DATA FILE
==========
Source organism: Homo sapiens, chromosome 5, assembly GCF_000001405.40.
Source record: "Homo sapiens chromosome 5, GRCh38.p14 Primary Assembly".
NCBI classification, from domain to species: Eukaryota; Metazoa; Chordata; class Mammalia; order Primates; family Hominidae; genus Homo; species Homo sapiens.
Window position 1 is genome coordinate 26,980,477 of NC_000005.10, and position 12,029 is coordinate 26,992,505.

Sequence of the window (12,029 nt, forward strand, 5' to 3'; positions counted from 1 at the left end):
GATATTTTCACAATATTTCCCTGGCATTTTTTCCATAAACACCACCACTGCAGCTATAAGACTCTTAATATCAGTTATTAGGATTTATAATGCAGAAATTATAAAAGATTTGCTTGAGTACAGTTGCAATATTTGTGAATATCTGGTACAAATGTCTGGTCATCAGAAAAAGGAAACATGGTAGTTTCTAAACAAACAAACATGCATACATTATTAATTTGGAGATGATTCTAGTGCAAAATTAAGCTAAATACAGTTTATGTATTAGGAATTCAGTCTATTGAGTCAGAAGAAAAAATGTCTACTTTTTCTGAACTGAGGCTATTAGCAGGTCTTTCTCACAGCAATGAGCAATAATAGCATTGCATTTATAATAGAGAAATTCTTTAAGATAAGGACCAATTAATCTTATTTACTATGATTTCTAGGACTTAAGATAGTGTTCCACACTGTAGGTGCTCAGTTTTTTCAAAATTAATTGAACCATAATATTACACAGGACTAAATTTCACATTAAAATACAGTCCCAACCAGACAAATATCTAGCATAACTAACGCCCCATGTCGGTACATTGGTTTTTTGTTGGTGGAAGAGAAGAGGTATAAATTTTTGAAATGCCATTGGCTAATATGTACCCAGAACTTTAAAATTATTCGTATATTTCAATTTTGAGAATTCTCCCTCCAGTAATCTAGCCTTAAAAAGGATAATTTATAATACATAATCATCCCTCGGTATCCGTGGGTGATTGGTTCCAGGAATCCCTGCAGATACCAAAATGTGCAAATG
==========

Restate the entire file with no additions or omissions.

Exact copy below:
Source organism: Homo sapiens, chromosome 5, assembly GCF_000001405.40.
Source record: "Homo sapiens chromosome 5, GRCh38.p14 Primary Assembly".
NCBI classification, from domain to species: Eukaryota; Metazoa; Chordata; class Mammalia; order Primates; family Hominidae; genus Homo; species Homo sapiens.
Window position 1 is genome coordinate 26,980,477 of NC_000005.10, and position 12,029 is coordinate 26,992,505.

Sequence of the window (12,029 nt, forward strand, 5' to 3'; positions counted from 1 at the left end):
GATATTTTCACAATATTTCCCTGGCATTTTTTCCATAAACACCACCACTGCAGCTATAAGACTCTTAATATCAGTTATTAGGATTTATAATGCAGAAATTATAAAAGATTTGCTTGAGTACAGTTGCAATATTTGTGAATATCTGGTACAAATGTCTGGTCATCAGAAAAAGGAAACATGGTAGTTTCTAAACAAACAAACATGCATACATTATTAATTTGGAGATGATTCTAGTGCAAAATTAAGCTAAATACAGTTTATGTATTAGGAATTCAGTCTATTGAGTCAGAAGAAAAAATGTCTACTTTTTCTGAACTGAGGCTATTAGCAGGTCTTTCTCACAGCAATGAGCAATAATAGCATTGCATTTATAATAGAGAAATTCTTTAAGATAAGGACCAATTAATCTTATTTACTATGATTTCTAGGACTTAAGATAGTGTTCCACACTGTAGGTGCTCAGTTTTTTCAAAATTAATTGAACCATAATATTACACAGGACTAAATTTCACATTAAAATACAGTCCCAACCAGACAAATATCTAGCATAACTAACGCCCCATGTCGGTACATTGGTTTTTTGTTGGTGGAAGAGAAGAGGTATAAATTTTTGAAATGCCATTGGCTAATATGTACCCAGAACTTTAAAATTATTCGTATATTTCAATTTTGAGAATTCTCCCTCCAGTAATCTAGCCTTAAAAAGGATAATTTATAATACATAATCATCCCTCGGTATCCGTGGGTGATTGGTTCCAGGAATCCCTGCAGATACCAAAATGTGCAAATG